In 1897 a number of local suffrage societies united to form the National Union of Women's Suffrage Society under the leadership of Millicent Fawcett. Using peaceful tactics they petitioned the government and held non-violent demonstrations to draw support for their cause.

The more radical members grew impatient with this approach and in 1903 Emmmeline Pankhurst founded a new organisation, the Women's Social and Political Union - the Daily Mail dubbed them The Suffragettes. The motto of the Sufragettes was deeds not words and this new organisation became more militant and violent; they chained themselves to railings, caused extensive criminal damage and ran bombing campaigns.

By 1909 the WSPU had branches all over the country and published a newspaper called Votes for Women. Over this period about 1000 suffragettes were imprisoned for a variety of public order offences, some prisoners staging hunger strikes to lobby to be considered as political prisoners. Some of these prisoners were force-fed and kept in dreadful conditions. Their poor treatment won increasing sympathy from the public, which grew further as many of the WSPU and NUWSS suspended their campaigning at the outbreak of the First World War and eagerly took up many traditional male roles.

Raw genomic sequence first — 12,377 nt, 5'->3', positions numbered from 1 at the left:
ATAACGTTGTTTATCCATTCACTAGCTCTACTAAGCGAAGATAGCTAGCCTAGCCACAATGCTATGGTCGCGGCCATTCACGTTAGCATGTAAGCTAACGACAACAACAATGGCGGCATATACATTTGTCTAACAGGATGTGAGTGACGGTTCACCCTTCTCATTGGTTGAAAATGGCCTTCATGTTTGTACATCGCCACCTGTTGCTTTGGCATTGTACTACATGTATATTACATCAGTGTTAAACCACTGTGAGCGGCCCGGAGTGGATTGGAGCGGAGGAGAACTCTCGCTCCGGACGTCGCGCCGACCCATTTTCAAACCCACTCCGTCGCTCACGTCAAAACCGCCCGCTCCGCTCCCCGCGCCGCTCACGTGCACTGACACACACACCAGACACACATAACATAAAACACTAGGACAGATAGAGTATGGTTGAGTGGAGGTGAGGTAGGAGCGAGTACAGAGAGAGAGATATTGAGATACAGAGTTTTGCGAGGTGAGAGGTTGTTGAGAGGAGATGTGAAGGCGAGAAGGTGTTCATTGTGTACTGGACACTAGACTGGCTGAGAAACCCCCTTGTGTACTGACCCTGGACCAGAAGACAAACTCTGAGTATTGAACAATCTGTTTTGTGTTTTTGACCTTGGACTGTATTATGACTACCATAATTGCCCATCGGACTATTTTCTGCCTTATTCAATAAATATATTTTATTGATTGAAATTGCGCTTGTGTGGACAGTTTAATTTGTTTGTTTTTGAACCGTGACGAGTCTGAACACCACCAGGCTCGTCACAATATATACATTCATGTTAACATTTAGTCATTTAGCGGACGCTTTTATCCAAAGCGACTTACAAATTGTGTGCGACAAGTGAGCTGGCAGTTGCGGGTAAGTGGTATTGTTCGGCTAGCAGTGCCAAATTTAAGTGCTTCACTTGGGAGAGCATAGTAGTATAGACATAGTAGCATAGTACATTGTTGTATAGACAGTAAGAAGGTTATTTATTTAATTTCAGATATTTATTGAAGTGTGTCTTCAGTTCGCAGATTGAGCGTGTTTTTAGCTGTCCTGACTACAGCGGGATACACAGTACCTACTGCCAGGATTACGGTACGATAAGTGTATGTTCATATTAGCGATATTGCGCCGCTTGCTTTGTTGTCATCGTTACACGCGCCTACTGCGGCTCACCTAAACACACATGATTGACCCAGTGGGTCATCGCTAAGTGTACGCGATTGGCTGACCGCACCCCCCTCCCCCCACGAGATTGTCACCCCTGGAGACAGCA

On 6th February the Representation of the People Act 1918 was passed which gave the vote to all men and some women (who owned property) over the age of 30.  By 1928 suffrage was extended to all women over the age of 21.

 

Throughout the year there are events taking place across the country; here are a small selection.

The Museum of London has a full programme of lectures, special events and an exhibition with personal stories from lesser known suffragettes, with iconic objects from the Museum collection including Emmeline's Pankhurst's hunger strike medal.

The Vote 100 Parliamentary project with a major exhibition at Westminster Hall covering the campaign and an exhibition on Women in Parliament at Portcullis House.

Suffrage 18 at LSE - a rich events programme including lectures, family activity days, exhibitions and more.

100 Banners - Partnering with museums, archives and arts organisations across Greater London, Digital Drama have created 100 Banners inspired by the suffrage banner collection to be part of various commemorations including the March4Women and the WOW Festival at the Southbank.

The Suffrage Pioneers, WLGS - Do you know a suffrage pioneer? This could be your grandmother, aunt, or other family member. If so you can find a nomination form here.

The Pankhurst Centre, Manchester - the birthplace of the Suffragette movement, with a small museum and women's community centre.

You might also be interested in the film Suffragette, staring Carey Mulligan, Helena Bonham Carter and Meryl Streep.

The Emmeline and Christabel Pankhurst Memorial at Victoria Tower Gardens, near the Palace of Westminster.